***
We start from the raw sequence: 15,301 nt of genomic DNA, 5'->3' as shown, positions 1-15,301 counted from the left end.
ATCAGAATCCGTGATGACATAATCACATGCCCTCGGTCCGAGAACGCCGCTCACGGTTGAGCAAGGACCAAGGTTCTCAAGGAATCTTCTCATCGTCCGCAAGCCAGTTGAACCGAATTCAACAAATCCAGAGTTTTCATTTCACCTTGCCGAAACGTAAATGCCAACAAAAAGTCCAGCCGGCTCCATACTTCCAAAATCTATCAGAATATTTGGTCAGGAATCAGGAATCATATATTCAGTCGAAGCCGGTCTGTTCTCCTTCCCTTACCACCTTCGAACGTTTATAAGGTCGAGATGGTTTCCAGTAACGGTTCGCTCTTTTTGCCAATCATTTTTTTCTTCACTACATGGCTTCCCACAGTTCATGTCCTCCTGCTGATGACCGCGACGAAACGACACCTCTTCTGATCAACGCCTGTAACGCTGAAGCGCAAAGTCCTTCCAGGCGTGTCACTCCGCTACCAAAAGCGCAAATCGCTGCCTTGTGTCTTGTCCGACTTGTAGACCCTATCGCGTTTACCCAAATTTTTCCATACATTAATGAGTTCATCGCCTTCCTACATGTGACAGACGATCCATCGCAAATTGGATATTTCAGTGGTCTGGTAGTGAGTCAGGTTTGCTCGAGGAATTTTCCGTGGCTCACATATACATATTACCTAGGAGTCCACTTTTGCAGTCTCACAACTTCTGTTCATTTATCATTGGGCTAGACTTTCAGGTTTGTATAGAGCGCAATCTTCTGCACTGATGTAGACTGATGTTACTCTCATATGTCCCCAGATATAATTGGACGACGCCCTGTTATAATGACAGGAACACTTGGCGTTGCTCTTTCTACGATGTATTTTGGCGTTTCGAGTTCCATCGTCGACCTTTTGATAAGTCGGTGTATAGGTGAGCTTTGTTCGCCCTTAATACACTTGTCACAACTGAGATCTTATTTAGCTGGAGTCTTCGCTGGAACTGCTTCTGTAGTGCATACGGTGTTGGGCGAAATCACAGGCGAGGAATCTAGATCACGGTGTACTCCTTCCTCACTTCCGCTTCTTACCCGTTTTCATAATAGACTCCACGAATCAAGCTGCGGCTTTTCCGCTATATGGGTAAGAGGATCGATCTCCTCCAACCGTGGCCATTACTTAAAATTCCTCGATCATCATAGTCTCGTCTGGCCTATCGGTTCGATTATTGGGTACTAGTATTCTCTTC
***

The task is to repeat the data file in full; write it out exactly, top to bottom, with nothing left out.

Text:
We start from the raw sequence: 15,301 nt of genomic DNA, 5'->3' as shown, positions 1-15,301 counted from the left end.
ATCAGAATCCGTGATGACATAATCACATGCCCTCGGTCCGAGAACGCCGCTCACGGTTGAGCAAGGACCAAGGTTCTCAAGGAATCTTCTCATCGTCCGCAAGCCAGTTGAACCGAATTCAACAAATCCAGAGTTTTCATTTCACCTTGCCGAAACGTAAATGCCAACAAAAAGTCCAGCCGGCTCCATACTTCCAAAATCTATCAGAATATTTGGTCAGGAATCAGGAATCATATATTCAGTCGAAGCCGGTCTGTTCTCCTTCCCTTACCACCTTCGAACGTTTATAAGGTCGAGATGGTTTCCAGTAACGGTTCGCTCTTTTTGCCAATCATTTTTTTCTTCACTACATGGCTTCCCACAGTTCATGTCCTCCTGCTGATGACCGCGACGAAACGACACCTCTTCTGATCAACGCCTGTAACGCTGAAGCGCAAAGTCCTTCCAGGCGTGTCACTCCGCTACCAAAAGCGCAAATCGCTGCCTTGTGTCTTGTCCGACTTGTAGACCCTATCGCGTTTACCCAAATTTTTCCATACATTAATGAGTTCATCGCCTTCCTACATGTGACAGACGATCCATCGCAAATTGGATATTTCAGTGGTCTGGTAGTGAGTCAGGTTTGCTCGAGGAATTTTCCGTGGCTCACATATACATATTACCTAGGAGTCCACTTTTGCAGTCTCACAACTTCTGTTCATTTATCATTGGGCTAGACTTTCAGGTTTGTATAGAGCGCAATCTTCTGCACTGATGTAGACTGATGTTACTCTCATATGTCCCCAGATATAATTGGACGACGCCCTGTTATAATGACAGGAACACTTGGCGTTGCTCTTTCTACGATGTATTTTGGCGTTTCGAGTTCCATCGTCGACCTTTTGATAAGTCGGTGTATAGGTGAGCTTTGTTCGCCCTTAATACACTTGTCACAACTGAGATCTTATTTAGCTGGAGTCTTCGCTGGAACTGCTTCTGTAGTGCATACGGTGTTGGGCGAAATCACAGGCGAGGAATCTAGATCACGGTGTACTCCTTCCTCACTTCCGCTTCTTACCCGTTTTCATAATAGACTCCACGAATCAAGCTGCGGCTTTTCCGCTATATGGGTAAGAGGATCGATCTCCTCCAACCGTGGCCATTACTTAAAATTCCTCGATCATCATAGTCTCGTCTGGCCTATCGGTTCGATTATTGGGTACTAGTATTCTCTTC